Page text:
Understanding the Economic Cycle
Posted by siteadmin on Wednesday 6th July 2022.
The essence of solid lifestyle financial planning helps us control what is within our control. But also, gives us a degree of sound protection against uncertainties.
One guarantee in life is that there is certainty in the uncertainty. What I mean is that life has a very nasty habit of biting us on the back of the neck when we least expect it.
What we must accept, is that certain things are beyond our control. Whether these are unexpected national or world events, global economic issues or stock market downturns.
Ultimately, we need to ensure that these things do not impact any decisions that we make. And at the very least, we must plan for minimising such issues. So they don't have an affect on our lives.
As we all know and are all experiencing, rising prices, ridiculous costs to fill up our cars and uncapped energy costs feel like things are getting out of hand. Governmental and central bank interventions are starting to come, albeit that their effects will take time.
But this is a classic scenario of the economic cycle in action. In this instance, this being where economic growth post the pandemic and the awful Ukrainian conflict, are creating supply and demand issues, which is fuelling inflation worldwide.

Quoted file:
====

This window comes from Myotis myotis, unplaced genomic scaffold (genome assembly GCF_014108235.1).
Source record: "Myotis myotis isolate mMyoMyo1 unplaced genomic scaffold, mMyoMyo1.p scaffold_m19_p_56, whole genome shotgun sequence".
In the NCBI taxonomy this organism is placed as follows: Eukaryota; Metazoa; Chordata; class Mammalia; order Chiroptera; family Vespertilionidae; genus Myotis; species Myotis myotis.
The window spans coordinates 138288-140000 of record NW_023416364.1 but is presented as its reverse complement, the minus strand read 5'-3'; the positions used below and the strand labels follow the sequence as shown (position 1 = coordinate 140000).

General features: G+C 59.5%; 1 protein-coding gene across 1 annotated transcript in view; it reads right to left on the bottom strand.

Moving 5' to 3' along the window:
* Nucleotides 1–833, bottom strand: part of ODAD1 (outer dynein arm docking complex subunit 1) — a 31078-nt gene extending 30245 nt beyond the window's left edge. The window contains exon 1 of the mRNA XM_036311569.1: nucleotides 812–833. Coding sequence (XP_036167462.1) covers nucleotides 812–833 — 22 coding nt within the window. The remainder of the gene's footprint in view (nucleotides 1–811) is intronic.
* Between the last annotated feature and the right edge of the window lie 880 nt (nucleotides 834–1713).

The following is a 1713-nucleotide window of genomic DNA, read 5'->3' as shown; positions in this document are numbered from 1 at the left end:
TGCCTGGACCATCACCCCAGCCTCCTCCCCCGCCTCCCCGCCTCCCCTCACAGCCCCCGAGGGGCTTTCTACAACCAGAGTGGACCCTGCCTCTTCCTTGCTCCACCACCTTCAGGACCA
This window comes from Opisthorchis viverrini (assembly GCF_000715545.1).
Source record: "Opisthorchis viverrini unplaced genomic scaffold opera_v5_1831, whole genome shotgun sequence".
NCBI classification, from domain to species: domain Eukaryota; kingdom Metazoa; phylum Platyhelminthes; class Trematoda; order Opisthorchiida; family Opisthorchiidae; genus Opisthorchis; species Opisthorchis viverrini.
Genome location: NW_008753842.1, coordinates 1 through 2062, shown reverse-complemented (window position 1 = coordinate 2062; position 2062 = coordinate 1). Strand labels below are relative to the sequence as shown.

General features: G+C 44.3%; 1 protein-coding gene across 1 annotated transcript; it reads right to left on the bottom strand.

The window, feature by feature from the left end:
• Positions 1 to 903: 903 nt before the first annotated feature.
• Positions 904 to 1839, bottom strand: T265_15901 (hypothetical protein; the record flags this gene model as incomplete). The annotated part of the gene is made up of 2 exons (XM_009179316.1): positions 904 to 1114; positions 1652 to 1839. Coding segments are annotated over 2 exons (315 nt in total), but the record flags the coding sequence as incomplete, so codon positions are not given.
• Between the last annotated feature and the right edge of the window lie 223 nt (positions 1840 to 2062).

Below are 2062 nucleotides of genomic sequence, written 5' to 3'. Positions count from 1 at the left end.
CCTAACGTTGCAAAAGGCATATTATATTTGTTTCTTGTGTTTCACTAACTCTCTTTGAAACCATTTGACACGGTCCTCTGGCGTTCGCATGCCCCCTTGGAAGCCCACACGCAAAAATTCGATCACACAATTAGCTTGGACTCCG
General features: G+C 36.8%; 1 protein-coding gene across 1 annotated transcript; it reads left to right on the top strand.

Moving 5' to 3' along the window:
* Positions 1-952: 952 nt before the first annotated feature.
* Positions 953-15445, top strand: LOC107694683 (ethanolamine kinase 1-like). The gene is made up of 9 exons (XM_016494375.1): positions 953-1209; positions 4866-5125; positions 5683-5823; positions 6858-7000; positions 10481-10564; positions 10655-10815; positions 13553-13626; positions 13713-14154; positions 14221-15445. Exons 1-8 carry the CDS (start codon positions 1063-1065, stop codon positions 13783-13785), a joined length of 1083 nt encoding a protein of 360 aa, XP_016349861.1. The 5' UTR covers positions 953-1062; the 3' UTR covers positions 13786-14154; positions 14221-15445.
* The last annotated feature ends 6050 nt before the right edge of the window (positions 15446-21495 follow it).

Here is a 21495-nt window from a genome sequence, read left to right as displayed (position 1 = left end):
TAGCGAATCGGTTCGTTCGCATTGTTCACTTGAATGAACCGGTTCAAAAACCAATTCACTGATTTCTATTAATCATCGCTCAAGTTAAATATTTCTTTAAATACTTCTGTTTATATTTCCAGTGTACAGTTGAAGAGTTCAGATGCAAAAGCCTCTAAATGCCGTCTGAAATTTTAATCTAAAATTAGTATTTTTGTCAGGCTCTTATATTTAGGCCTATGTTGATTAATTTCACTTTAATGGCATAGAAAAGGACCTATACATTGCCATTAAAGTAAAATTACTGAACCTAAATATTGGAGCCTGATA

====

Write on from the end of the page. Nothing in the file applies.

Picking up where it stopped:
Storms do blow through. Albeit that sometimes, they leave behind damage which ultimately leads to repairs.
In this context, buildings do outlive people. And by far. Meaning that although the structure of the building must be sound and built to withstand the long-term, there’s also the need to ensure that we maintain adequate protection (via insurance and/or shorter term cashflow) for interim repairs that are bound to come along from time to time.
If we over experience the good, which is what has been happening for quite some time (such as low interest rates, good economic growth and strong stock market returns), we cannot prepare ourselves for when mother nature decides to throw us a curveball.
Remember that life is not a rehearsal, and we only get one crack at it. And although the money is important, it’s what we do with it that really counts.